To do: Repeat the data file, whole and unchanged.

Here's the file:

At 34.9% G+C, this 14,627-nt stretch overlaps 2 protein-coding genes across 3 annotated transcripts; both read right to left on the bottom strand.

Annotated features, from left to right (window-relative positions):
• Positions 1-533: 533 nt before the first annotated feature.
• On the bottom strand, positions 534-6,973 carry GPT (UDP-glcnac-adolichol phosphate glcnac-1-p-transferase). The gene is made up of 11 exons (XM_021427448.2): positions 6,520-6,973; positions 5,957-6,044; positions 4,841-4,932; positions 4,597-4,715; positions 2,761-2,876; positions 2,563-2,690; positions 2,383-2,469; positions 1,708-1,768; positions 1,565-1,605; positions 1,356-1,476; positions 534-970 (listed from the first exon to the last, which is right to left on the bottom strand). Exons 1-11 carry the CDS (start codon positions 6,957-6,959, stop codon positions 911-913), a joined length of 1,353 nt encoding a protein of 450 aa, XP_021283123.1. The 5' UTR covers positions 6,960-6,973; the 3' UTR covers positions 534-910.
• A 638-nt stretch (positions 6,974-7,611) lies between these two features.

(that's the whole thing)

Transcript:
At 34.9% G+C, this 14,627-nt stretch overlaps 2 protein-coding genes across 3 annotated transcripts; both read right to left on the bottom strand.

Annotated features, from left to right (window-relative positions):
• Positions 1-533: 533 nt before the first annotated feature.
• On the bottom strand, positions 534-6,973 carry GPT (UDP-glcnac-adolichol phosphate glcnac-1-p-transferase). The gene is made up of 11 exons (XM_021427448.2): positions 6,520-6,973; positions 5,957-6,044; positions 4,841-4,932; positions 4,597-4,715; positions 2,761-2,876; positions 2,563-2,690; positions 2,383-2,469; positions 1,708-1,768; positions 1,565-1,605; positions 1,356-1,476; positions 534-970 (listed from the first exon to the last, which is right to left on the bottom strand). Exons 1-11 carry the CDS (start codon positions 6,957-6,959, stop codon positions 911-913), a joined length of 1,353 nt encoding a protein of 450 aa, XP_021283123.1. The 5' UTR covers positions 6,960-6,973; the 3' UTR covers positions 534-910.
• A 638-nt stretch (positions 6,974-7,611) lies between these two features.